Recent stats on popular Facebook pages show a dramatic drop in numbers, indicating that the company might be doing a sudden purge of fake accounts and trolls.
Official pages for Cristiano Ronaldo, Shakira and Leonel Messi have all been hit by an abrupt drop in ‘likes’ over the past two days. While Facebook has so far not confirmed what’s behind the decline, a fresh sweep of accounts removals seems the most likely cause for the popularity plummet.
Celebs aren’t the only ones who are finding themselves with fewer followers. Facebook pages for The Guardian, China Global TV News (CGTN) and BuzzFeed’s Tasty network have all seen falls. Even Facebook itself has suffered, with Likes on its own app page dropping by over 250,000 in the last 24 hours.
Out of the other pages, it looks like poor old Ronaldo has been the worst affected, with a decline of nearly 200,000 likes on Tuesday. Shakira lost 162,921, Messi dropped 122,151 and CGTN is down by 59,055. BuzzFeed’s Tasty page wasn’t as poorly affected, with a slight dip of 31,428, while The Guardian only lost 6,934 likes.
This wouldn’t be the first time that Facebook has decided to do some housekeeping on likes and accounts. Back in 2015, the company warned businesses that it was about to start removing deceased and inactive accounts, which would have a knock-on effect on their corporate pages. In 2019 alone the company removed 5.5 billion fake accounts.
What’s strange this time is that the company hasn’t given any reason for the abrupt and sweeping removals. Facebook is usually transparent when it comes to its handling of fake accounts, even publishing a quarterly report detailing what it’s been up to.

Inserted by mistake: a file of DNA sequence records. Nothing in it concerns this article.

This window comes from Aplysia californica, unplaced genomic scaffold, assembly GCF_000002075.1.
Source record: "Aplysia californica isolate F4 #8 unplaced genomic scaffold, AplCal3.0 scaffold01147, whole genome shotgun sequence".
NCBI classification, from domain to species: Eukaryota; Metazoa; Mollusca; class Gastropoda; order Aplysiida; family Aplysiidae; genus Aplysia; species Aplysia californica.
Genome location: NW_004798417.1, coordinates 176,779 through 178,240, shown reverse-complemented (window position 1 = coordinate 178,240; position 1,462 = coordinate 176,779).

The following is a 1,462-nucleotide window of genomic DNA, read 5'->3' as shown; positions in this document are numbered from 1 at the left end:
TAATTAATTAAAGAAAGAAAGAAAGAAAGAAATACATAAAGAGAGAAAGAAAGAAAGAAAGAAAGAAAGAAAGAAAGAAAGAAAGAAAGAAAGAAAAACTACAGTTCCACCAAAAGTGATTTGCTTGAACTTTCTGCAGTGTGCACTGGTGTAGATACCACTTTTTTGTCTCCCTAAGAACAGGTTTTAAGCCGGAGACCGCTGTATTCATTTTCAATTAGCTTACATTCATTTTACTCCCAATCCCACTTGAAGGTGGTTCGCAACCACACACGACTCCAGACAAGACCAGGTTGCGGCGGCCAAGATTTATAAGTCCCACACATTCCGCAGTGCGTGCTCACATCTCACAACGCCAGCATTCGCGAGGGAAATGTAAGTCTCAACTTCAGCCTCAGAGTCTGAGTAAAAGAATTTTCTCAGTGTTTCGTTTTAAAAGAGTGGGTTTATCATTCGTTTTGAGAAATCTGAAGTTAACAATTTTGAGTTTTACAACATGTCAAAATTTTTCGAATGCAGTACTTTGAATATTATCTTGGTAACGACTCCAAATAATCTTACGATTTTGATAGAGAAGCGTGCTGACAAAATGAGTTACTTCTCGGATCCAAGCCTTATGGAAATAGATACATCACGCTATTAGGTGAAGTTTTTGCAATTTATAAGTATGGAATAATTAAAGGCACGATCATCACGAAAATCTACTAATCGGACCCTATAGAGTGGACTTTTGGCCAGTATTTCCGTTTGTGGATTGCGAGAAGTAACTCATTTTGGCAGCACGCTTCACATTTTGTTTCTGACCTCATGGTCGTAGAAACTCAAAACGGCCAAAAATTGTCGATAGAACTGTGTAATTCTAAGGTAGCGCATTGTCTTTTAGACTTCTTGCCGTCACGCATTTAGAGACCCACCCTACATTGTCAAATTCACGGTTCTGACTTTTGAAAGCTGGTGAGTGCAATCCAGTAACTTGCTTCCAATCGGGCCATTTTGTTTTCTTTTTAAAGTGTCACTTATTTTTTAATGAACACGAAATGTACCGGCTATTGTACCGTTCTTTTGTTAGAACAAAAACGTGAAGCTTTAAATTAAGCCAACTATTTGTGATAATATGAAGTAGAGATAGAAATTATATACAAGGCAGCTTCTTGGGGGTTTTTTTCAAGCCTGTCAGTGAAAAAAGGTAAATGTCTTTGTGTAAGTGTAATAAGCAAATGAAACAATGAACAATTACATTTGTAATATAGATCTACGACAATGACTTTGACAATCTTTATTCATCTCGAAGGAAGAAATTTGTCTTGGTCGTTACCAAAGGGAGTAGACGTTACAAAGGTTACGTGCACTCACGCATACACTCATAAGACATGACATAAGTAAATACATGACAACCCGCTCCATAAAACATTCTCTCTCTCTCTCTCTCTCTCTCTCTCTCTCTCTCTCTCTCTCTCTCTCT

It seems odd to delete these accounts in one sudden sweep, rather than tackling fake accounts as they crop up. When we reached out to Facebook, the company didn’t offer an explanation for the abruptness of this drop, but instead said that the team works “consistently” to remove fake profiles.
A company spokesperson said:
“It is against our rules to set up a fake profile and we consistently work to detect and take down this type of activity by using technology and drawing on our team of over 35,000 safety and security experts. Between July and September last year we removed 1.7 billion fake accounts, with the majority caught within minutes of registration.”
Facebook also told us that it has several steps in place to protect advertisers from invalid clicks and that if suspicious activity is detected the company conducts a manual review. As such, advertisers shouldn’t ever be charged for iffy clicks on content.
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Thanks to Swapd.co for help with information in this article.